Geraint Davies: Time to end conversion therapy

Being lesbian, gay, bisexual or trans is not an illness, and attempts to ‘cure’ LGBT people are as ineffective as they are harmful and dangerous. That’s why I’ve proposed a Private Member’s Bill to ban so-called conversion therapy altogether.

At the moment, counsellors and therapists are completely unregulated. Anyone can set themselves up as one with no training or proper oversight. While bad doctors can be struck off and barred from practicing in the UK, there’s no way of stopping conversion therapists or any other practitioner who is preying on vulnerable people and damaging rather than helping them. My bill would change that by making all therapists sign up to one code of conduct which would expressly ban conversion therapy. Anyone who went on to practice it would be struck off for good.

I’m pleased that these plans have backing right across the party. Labour is and has always been the party of LGBT equality. But clearly those who practice and defend this therapy are less than happy with my plans. At a conference of conversion therapists in London today I set out my proposals for regulation and explained the immense harm that LGBT ‘cures’ can cause. 

The key problem that I have is the starting point perpetuated by these groups that being LGBT is some sort of illness or moral disorder that requires treatment or correction. That is clearly offensive nonsense. In fact, the title of this particular conference, ‘Setting Love in Order,’ was based on a conversion therapy book ‘Setting Love in Order: Hope and healing for the homosexual.’ The expression that healing is required implies that there is a wound or illness in being LGBT. People’s sexual orientation doesn’t need treatment at all, people need to rejoice in and enjoy it. It’s good that we live in a world where people are free to express themselves.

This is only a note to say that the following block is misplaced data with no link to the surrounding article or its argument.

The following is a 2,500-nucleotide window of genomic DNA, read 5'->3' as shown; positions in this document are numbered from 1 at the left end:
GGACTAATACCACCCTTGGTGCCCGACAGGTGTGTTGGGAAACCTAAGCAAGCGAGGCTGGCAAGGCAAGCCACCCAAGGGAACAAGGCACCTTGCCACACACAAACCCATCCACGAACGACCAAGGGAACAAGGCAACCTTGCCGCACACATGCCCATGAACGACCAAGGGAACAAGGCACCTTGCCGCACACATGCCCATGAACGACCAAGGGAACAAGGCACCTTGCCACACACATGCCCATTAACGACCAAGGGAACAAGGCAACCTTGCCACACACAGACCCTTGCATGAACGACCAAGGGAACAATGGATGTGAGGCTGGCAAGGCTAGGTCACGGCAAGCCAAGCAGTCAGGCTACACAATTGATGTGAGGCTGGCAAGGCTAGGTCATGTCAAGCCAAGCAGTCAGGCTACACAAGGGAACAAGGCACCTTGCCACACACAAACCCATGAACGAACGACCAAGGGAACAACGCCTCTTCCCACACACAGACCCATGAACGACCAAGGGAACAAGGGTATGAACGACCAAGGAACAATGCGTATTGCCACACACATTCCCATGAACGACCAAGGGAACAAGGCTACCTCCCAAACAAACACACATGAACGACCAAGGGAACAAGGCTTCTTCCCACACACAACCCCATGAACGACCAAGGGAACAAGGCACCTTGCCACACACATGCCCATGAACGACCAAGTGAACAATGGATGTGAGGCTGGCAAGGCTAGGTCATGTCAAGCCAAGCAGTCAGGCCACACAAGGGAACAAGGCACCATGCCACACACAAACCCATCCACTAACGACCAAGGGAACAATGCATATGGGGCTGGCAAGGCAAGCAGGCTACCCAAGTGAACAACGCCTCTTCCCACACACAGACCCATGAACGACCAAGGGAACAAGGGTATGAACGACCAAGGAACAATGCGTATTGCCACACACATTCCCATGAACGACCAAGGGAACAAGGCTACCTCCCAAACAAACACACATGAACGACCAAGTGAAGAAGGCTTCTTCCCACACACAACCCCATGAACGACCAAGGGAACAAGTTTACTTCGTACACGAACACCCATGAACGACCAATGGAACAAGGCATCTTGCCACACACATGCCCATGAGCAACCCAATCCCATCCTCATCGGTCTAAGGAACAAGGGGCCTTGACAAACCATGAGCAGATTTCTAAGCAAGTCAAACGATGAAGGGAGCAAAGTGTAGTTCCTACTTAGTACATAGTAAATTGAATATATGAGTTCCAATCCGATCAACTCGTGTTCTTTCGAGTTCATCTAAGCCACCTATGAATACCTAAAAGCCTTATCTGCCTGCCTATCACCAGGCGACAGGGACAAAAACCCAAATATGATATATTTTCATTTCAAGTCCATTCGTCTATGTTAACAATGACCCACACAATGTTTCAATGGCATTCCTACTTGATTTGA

Now the question is to what extent gay conversion therapy is present in the UK. A study by Professor Michael King of University College London found that something like one in six psychotherapists or psychiatrists had involved themselves with therapy to change a person’s sexual orientation from gay to straight. This is happening, and the NHS and the taxpayer is paying enormous sums of money for therapists. It’s important that taxpayers’ money is being invested in treatments that are bona fides and that deliver proven clinical benefits.

Conversion therapy does not deliver these proven benefits because it doesn’t work. There is no evidence that therapy can actually change a person’s sexual orientation and moreover the Royal College of Psychiatrists says that it encourages prejudice and discrimination. It causes trauma, guilt, and psychological damage, says the UK Council of Psychotherapy, and it has been condemned by the British Medical Association, the British Psychoanalytic Council and their counterparts in the United States.

In fact, just this week the Association of Christian Counsellors said that conversion therapy should be stopped in the interests of public safety. They said this because of the emerging evidence linking it to suicidal feelings. A study in the United States of some 202 people found that conversion therapy didn’t change the sexual orientation of 194 of them. In the case of the eight who claimed they had some change to heterosexuality, seven were practicing conversion therapists who may not have been entirely impartial. Amongst those who didn’t report a change, they found an increase in depression, suicidal thoughts, isolation and low self-esteem.

Vulnerable, impressionable people need the help, support and protection of a regulated system so that the good of the many is not tarnished by the damaging and irresponsible actions of the few. I hope that my proposals do become law so that we end the current scandal where those who need help the most are given the least protection.